Let’s take the “Following Harriet” series as an example. You could do a one-pager for the whole series, pulling together key ideas across episodes. You could have students take the theme of researching different voices that aren’t featured in the textbook, and dive into another person’s story and write their own podcast. You could launch an argumentative piece or a debate. ANYTHING you could do with any other text, you can do with a podcast.

Online Discussion about Podcasts (or anything else)

When Ashley gives the students an assignment to listen to something or read something, she likes to have them prep for discussion by doing a 3-2-1.

3 Questions to generate discussion
2 Insights you have
1 Most Important Quote

Model the types of questions you want – they have to generate discussion. Tell students it’s not about proving that they read!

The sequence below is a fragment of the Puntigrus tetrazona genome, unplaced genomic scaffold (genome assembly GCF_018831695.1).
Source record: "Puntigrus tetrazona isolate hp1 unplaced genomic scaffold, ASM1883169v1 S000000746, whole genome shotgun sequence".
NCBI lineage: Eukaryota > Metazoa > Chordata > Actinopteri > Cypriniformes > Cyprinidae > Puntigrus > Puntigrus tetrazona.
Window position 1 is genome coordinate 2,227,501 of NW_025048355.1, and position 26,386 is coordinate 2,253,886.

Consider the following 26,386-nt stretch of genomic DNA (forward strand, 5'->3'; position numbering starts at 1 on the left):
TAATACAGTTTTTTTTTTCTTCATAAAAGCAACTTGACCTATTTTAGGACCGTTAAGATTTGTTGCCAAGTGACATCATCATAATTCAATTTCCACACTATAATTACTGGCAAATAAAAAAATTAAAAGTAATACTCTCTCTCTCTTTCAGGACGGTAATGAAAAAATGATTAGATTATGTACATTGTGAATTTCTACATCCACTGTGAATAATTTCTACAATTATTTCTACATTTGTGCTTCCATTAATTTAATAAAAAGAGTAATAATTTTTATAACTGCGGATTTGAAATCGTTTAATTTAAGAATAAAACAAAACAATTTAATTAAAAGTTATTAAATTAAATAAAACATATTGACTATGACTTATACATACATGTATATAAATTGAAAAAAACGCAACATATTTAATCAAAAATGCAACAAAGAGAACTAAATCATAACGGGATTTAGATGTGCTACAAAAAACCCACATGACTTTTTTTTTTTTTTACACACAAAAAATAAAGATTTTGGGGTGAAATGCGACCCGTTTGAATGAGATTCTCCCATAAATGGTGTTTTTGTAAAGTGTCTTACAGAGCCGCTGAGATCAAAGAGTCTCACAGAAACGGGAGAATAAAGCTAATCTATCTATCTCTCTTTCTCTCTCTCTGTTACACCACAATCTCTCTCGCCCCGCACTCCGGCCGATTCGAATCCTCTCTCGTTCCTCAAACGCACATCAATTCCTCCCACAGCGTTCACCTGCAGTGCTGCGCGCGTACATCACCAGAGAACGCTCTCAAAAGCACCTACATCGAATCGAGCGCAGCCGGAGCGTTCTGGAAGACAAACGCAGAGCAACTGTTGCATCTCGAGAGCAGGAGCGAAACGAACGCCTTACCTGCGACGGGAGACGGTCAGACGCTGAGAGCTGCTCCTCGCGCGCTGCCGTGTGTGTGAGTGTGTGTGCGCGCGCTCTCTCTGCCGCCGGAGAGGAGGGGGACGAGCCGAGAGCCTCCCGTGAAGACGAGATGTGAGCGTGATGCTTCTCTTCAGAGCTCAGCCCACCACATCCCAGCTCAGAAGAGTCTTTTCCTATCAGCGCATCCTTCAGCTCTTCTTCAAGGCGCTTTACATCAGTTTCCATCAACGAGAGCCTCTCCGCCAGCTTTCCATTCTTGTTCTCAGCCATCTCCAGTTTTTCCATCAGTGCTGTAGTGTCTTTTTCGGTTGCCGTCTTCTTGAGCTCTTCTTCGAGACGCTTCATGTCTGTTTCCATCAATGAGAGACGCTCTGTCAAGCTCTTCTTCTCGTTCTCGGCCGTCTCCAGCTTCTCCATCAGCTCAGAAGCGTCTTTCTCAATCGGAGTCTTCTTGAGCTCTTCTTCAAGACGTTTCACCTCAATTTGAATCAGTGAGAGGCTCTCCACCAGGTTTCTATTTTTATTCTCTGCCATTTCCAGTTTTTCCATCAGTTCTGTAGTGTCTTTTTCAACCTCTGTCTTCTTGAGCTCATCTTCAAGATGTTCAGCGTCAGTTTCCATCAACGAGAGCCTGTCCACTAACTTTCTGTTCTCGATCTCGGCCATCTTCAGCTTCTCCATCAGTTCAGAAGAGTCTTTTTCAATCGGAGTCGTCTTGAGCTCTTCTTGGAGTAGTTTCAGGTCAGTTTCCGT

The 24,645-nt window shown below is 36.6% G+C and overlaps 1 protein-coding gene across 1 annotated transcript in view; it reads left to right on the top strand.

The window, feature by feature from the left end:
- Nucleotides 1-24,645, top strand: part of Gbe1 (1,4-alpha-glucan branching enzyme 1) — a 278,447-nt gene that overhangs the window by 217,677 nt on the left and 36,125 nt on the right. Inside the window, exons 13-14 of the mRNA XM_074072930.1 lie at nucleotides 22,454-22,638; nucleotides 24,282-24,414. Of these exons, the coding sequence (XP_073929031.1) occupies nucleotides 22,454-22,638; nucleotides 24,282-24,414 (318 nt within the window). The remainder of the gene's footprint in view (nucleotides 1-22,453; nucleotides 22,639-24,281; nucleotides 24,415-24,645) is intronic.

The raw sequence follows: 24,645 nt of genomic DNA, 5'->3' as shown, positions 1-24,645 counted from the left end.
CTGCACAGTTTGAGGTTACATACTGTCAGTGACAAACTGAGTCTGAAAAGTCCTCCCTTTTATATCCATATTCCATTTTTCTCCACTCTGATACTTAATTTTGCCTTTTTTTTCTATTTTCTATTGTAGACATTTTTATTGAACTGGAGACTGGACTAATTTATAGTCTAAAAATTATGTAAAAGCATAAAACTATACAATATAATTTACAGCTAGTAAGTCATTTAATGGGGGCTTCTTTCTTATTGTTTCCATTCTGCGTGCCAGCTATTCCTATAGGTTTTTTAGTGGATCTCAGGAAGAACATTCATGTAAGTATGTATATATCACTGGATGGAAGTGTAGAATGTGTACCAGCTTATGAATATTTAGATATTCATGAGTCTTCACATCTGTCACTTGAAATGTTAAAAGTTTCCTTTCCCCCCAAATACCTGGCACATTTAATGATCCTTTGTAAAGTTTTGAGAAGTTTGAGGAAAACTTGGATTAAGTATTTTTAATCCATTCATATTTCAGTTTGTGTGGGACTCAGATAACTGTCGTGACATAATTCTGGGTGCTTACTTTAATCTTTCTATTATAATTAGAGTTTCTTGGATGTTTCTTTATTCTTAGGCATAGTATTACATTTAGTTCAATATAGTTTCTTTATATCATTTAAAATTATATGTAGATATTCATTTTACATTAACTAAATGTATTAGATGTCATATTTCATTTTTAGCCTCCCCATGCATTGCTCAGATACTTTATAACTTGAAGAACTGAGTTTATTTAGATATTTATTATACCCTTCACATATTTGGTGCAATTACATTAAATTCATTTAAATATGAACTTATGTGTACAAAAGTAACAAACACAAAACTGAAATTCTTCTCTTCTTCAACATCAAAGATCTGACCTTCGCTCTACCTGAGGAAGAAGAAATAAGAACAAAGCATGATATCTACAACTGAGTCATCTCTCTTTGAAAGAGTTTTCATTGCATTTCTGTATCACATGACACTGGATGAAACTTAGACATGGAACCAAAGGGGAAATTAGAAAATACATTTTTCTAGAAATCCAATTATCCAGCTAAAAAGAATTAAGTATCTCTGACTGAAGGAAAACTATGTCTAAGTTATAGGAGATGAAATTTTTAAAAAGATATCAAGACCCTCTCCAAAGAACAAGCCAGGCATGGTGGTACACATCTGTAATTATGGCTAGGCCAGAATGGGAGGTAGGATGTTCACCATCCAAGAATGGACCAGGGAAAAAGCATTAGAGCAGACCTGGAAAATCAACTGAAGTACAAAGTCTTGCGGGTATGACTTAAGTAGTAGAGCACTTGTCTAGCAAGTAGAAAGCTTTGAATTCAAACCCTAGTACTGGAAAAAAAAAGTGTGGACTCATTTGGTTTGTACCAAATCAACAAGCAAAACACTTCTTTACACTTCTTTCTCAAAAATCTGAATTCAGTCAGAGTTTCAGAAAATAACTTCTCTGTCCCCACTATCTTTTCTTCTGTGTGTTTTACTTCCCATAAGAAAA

In class, Ashley likes to run socratic seminar and chart the conversation. Online, she has mixed it up between video/voice discussion through Flipgrid and written discussion on Canvas.

One unique spin on a silent discussion is to open up a Google Doc, share it with the discussion participants, and then have each person color code with their own highlight color so it’s easy to see who is talking on each other’s questions. Check out Ashley’s post about this on Instagram for all the details. 

Classroom Design

When it comes to classroom design, Ashley focuses on three words.

Welcoming, peaceful, productive.

She likes to keep her classroom as a unique space, unlike a standard classroom. This can mean adding lamps, unique wall decor, and recently, a living room that each table group got to rotate into once a week.